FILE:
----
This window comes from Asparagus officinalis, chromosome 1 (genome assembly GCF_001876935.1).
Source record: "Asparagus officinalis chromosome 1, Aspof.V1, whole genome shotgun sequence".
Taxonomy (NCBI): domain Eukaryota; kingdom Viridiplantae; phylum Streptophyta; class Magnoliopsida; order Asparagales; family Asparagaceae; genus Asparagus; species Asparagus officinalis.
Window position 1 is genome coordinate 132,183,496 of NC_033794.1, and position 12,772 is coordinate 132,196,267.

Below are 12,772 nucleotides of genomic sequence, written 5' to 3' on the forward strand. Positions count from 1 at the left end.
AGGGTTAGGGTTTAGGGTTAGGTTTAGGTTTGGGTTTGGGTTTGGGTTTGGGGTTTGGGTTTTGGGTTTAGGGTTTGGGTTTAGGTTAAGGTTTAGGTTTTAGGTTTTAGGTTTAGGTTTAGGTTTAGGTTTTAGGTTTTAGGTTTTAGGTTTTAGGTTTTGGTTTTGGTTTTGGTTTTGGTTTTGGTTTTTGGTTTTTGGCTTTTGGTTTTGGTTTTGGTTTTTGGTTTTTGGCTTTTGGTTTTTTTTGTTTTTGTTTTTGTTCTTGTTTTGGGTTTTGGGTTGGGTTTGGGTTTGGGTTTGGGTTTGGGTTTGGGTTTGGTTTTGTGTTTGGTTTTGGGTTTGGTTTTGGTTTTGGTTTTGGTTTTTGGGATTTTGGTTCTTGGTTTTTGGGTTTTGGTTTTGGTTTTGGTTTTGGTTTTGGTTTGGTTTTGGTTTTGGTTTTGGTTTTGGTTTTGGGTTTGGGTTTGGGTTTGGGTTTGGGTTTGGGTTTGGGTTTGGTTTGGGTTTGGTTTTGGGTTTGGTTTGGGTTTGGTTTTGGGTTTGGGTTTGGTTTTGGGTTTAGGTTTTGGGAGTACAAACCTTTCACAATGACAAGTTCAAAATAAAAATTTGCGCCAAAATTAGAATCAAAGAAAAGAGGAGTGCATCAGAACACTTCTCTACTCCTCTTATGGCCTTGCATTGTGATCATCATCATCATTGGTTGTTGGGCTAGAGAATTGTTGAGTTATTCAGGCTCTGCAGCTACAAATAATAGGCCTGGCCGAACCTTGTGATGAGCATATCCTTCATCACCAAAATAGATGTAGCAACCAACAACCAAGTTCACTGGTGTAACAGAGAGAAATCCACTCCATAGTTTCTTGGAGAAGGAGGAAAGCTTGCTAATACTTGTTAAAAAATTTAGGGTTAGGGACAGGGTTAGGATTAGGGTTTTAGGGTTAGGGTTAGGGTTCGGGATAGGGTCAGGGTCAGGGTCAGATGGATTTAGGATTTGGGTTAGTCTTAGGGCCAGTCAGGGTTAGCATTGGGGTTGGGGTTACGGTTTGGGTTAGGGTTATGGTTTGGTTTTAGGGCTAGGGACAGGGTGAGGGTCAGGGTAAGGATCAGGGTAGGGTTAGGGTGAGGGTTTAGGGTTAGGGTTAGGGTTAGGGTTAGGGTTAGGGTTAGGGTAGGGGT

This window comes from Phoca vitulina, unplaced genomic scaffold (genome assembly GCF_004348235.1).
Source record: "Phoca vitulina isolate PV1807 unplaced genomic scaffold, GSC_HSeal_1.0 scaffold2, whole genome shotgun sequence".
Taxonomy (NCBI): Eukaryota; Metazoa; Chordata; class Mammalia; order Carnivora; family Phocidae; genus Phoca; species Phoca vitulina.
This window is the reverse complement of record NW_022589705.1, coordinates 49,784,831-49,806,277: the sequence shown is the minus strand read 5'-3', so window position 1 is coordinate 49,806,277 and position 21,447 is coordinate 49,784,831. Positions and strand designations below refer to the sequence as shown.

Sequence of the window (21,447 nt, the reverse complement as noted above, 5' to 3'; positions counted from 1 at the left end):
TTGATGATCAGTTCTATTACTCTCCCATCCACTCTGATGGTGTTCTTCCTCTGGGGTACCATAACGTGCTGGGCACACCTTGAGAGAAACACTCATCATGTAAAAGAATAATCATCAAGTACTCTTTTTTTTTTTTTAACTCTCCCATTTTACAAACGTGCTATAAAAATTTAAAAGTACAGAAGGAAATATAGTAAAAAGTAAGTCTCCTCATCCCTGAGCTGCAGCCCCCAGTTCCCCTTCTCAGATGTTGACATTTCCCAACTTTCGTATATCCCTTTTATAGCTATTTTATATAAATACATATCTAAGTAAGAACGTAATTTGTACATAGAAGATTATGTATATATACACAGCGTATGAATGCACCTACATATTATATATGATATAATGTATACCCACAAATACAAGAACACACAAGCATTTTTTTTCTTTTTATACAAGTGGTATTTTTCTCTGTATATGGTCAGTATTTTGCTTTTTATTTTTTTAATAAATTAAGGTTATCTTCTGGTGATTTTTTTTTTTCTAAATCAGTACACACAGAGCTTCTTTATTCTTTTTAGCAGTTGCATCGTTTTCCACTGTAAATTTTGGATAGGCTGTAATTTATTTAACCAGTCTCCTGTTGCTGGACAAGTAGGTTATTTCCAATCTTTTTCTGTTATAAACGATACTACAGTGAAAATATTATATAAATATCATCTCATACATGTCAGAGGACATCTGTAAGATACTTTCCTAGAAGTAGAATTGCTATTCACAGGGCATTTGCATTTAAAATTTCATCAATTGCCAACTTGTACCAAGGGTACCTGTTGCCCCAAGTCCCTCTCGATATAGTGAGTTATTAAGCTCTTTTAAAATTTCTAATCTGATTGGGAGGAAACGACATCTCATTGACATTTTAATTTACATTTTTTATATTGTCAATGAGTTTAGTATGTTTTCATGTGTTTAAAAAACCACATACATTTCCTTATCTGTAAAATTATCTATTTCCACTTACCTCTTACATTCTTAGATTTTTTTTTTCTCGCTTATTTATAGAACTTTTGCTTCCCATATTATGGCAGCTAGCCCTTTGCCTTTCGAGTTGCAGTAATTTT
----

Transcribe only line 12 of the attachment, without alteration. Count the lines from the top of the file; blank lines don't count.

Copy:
TTGATGATCAGTTCTATTACTCTCCCATCCACTCTGATGGTGTTCTTCCTCTGGGGTACCATAACGTGCTGGGCACACCTTGAGAGAAACACTCATCATGTAAAAGAATAATCATCAAGTACTCTTTTTTTTTTTTTAACTCTCCCATTTTACAAACGTGCTATAAAAATTTAAAAGTACAGAAGGAAATATAGTAAAAAGTAAGTCTCCTCATCCCTGAGCTGCAGCCCCCAGTTCCCCTTCTCAGATGTTGACATTTCCCAACTTTCGTATATCCCTTTTATAGCTATTTTATATAAATACATATCTAAGTAAGAACGTAATTTGTACATAGAAGATTATGTATATATACACAGCGTATGAATGCACCTACATATTATATATGATATAATGTATACCCACAAATACAAGAACACACAAGCATTTTTTTTCTTTTTATACAAGTGGTATTTTTCTCTGTATATGGTCAGTATTTTGCTTTTTATTTTTTTAATAAATTAAGGTTATCTTCTGGTGATTTTTTTTTTTCTAAATCAGTACACACAGAGCTTCTTTATTCTTTTTAGCAGTTGCATCGTTTTCCACTGTAAATTTTGGATAGGCTGTAATTTATTTAACCAGTCTCCTGTTGCTGGACAAGTAGGTTATTTCCAATCTTTTTCTGTTATAAACGATACTACAGTGAAAATATTATATAAATATCATCTCATACATGTCAGAGGACATCTGTAAGATACTTTCCTAGAAGTAGAATTGCTATTCACAGGGCATTTGCATTTAAAATTTCATCAATTGCCAACTTGTACCAAGGGTACCTGTTGCCCCAAGTCCCTCTCGATATAGTGAGTTATTAAGCTCTTTTAAAATTTCTAATCTGATTGGGAGGAAACGACATCTCATTGACATTTTAATTTACATTTTTTATATTGTCAATGAGTTTAGTATGTTTTCATGTGTTTAAAAAACCACATACATTTCCTTATCTGTAAAATTATCTATTTCCACTTACCTCTTACATTCTTAGATTTTTTTTTTCTCGCTTATTTATAGAACTTTTGCTTCCCATATTATGGCAGCTAGCCCTTTGCCTTTCGAGTTGCAGTAATTTT